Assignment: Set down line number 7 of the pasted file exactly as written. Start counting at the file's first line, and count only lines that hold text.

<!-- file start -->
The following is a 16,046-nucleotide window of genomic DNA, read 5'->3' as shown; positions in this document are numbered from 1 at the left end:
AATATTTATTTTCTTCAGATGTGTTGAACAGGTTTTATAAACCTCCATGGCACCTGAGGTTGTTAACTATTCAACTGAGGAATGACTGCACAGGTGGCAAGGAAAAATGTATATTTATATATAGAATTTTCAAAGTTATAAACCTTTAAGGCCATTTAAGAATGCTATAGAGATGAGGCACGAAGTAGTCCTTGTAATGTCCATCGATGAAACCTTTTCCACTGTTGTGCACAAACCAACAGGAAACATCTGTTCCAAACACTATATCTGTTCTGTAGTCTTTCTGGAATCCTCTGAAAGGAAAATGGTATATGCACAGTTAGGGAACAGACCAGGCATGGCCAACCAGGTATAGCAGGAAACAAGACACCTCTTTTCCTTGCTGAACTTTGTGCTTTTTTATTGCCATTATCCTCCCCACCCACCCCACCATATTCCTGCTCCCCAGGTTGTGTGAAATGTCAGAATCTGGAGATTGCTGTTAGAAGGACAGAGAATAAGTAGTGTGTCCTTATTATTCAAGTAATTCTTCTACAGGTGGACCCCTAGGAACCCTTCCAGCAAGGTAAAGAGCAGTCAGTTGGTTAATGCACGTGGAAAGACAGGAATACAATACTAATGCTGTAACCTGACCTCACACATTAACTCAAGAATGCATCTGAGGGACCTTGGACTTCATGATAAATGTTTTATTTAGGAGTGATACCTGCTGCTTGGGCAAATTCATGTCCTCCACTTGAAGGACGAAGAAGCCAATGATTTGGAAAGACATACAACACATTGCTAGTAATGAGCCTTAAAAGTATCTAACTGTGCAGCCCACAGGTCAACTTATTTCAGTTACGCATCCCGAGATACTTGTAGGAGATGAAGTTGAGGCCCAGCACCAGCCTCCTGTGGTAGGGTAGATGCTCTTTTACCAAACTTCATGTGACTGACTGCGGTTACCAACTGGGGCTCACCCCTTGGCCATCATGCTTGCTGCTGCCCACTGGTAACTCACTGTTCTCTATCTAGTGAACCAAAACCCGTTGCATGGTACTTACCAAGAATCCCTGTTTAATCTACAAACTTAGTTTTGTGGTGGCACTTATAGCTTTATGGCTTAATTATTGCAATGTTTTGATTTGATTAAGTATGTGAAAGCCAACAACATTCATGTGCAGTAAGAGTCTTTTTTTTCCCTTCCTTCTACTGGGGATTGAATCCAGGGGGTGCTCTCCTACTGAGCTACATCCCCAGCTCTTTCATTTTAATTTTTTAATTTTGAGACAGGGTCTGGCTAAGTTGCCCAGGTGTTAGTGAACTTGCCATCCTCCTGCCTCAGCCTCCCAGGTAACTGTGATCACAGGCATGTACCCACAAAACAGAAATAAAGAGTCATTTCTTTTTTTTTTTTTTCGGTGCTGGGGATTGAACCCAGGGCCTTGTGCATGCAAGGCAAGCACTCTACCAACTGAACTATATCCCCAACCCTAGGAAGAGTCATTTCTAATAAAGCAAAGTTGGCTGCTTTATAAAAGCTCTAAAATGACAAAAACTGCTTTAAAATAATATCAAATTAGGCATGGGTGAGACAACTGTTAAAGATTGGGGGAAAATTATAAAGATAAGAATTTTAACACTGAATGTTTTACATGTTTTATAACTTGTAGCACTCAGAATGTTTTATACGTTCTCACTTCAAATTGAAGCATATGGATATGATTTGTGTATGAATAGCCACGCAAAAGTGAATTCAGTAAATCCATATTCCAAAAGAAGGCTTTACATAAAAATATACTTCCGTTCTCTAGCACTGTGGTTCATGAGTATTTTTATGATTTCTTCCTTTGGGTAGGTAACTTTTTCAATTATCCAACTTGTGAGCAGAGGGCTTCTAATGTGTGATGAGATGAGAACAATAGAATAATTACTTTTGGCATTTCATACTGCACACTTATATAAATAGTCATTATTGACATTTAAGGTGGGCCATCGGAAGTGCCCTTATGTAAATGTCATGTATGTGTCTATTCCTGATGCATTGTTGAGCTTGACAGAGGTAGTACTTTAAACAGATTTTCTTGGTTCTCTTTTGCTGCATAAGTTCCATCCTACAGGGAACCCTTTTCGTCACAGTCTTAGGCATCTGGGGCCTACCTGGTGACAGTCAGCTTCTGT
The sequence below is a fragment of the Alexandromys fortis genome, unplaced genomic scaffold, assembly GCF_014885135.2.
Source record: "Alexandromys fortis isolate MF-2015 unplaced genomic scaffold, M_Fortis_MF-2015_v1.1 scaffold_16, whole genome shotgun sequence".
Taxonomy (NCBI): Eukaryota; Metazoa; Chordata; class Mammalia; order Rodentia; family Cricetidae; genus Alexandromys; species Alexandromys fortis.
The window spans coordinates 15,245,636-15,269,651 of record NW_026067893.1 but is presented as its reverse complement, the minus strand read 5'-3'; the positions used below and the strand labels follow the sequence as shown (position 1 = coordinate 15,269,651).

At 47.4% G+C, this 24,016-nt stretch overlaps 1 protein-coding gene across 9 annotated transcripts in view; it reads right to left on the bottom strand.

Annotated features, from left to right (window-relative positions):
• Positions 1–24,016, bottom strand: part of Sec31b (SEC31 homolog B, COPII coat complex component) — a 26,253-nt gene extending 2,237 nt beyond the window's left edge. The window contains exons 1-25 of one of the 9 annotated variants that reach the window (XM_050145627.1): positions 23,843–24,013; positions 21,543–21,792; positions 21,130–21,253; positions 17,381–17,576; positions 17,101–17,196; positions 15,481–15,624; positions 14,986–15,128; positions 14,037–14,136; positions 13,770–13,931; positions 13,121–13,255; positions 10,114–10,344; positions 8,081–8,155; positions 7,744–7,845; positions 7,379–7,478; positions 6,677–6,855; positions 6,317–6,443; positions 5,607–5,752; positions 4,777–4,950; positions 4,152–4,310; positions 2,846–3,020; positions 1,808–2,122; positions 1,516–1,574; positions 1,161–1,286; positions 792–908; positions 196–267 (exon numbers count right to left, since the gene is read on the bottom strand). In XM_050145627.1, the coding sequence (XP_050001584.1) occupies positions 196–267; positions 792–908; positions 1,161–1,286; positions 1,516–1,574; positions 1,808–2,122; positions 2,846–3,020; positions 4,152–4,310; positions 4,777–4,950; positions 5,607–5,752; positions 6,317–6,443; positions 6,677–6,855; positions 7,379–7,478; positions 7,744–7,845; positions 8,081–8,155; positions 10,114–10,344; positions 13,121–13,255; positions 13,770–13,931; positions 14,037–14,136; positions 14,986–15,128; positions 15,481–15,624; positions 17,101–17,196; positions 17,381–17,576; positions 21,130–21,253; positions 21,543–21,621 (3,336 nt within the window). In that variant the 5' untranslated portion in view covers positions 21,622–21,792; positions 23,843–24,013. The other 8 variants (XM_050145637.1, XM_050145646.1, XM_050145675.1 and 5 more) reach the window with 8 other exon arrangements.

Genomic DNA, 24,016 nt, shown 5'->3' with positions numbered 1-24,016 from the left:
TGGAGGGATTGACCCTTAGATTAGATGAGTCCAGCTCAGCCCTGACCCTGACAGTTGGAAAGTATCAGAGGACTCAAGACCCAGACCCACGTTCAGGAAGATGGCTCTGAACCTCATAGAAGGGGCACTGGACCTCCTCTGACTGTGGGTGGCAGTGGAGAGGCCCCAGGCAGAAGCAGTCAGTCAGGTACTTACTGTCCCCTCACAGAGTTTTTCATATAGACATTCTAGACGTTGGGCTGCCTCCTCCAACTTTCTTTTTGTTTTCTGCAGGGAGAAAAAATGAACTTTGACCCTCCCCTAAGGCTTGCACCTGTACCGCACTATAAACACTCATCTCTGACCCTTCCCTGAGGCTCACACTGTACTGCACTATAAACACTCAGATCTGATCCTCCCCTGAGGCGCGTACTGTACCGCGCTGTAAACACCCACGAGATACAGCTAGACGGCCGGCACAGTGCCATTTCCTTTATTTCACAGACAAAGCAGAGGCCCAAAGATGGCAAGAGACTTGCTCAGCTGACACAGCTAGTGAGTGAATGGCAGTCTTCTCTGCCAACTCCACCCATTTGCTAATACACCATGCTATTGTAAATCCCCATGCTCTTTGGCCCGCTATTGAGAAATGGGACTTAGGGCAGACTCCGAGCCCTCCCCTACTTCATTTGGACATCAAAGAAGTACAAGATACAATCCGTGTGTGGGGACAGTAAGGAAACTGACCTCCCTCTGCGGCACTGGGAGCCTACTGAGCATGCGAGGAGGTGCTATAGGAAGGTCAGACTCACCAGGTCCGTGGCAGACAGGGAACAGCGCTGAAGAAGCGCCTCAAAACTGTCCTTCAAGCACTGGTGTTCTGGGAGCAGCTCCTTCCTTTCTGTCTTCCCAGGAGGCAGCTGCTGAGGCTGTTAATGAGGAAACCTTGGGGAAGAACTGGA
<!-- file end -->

At 47.4% G+C, this 24,016-nt stretch overlaps 1 protein-coding gene across 9 annotated transcripts in view; it reads right to left on the bottom strand.